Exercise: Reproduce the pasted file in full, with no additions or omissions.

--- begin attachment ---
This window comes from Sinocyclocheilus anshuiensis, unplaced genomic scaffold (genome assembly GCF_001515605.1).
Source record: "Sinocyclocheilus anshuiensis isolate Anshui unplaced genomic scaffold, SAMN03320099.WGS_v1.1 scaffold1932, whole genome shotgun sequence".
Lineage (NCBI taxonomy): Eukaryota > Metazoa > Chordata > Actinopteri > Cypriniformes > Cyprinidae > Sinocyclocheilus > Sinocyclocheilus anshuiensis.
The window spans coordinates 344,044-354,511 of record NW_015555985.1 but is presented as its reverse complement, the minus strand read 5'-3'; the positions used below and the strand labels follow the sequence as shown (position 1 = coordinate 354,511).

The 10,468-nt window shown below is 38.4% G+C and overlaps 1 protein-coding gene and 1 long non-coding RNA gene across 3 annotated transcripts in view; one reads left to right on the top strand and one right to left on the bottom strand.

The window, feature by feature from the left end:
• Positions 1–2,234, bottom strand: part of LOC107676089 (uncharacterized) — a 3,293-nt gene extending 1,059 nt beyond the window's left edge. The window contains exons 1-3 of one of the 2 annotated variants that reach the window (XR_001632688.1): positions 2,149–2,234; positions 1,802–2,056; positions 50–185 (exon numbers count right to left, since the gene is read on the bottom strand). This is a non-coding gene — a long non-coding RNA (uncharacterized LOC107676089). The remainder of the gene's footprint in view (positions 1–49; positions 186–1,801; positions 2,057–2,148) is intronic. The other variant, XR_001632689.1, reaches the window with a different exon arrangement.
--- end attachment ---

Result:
This window comes from Sinocyclocheilus anshuiensis, unplaced genomic scaffold (genome assembly GCF_001515605.1).
Source record: "Sinocyclocheilus anshuiensis isolate Anshui unplaced genomic scaffold, SAMN03320099.WGS_v1.1 scaffold1932, whole genome shotgun sequence".
Lineage (NCBI taxonomy): Eukaryota > Metazoa > Chordata > Actinopteri > Cypriniformes > Cyprinidae > Sinocyclocheilus > Sinocyclocheilus anshuiensis.
The window spans coordinates 344,044-354,511 of record NW_015555985.1 but is presented as its reverse complement, the minus strand read 5'-3'; the positions used below and the strand labels follow the sequence as shown (position 1 = coordinate 354,511).

The 10,468-nt window shown below is 38.4% G+C and overlaps 1 protein-coding gene and 1 long non-coding RNA gene across 3 annotated transcripts in view; one reads left to right on the top strand and one right to left on the bottom strand.

The window, feature by feature from the left end:
• Positions 1–2,234, bottom strand: part of LOC107676089 (uncharacterized) — a 3,293-nt gene extending 1,059 nt beyond the window's left edge. The window contains exons 1-3 of one of the 2 annotated variants that reach the window (XR_001632688.1): positions 2,149–2,234; positions 1,802–2,056; positions 50–185 (exon numbers count right to left, since the gene is read on the bottom strand). This is a non-coding gene — a long non-coding RNA (uncharacterized LOC107676089). The remainder of the gene's footprint in view (positions 1–49; positions 186–1,801; positions 2,057–2,148) is intronic. The other variant, XR_001632689.1, reaches the window with a different exon arrangement.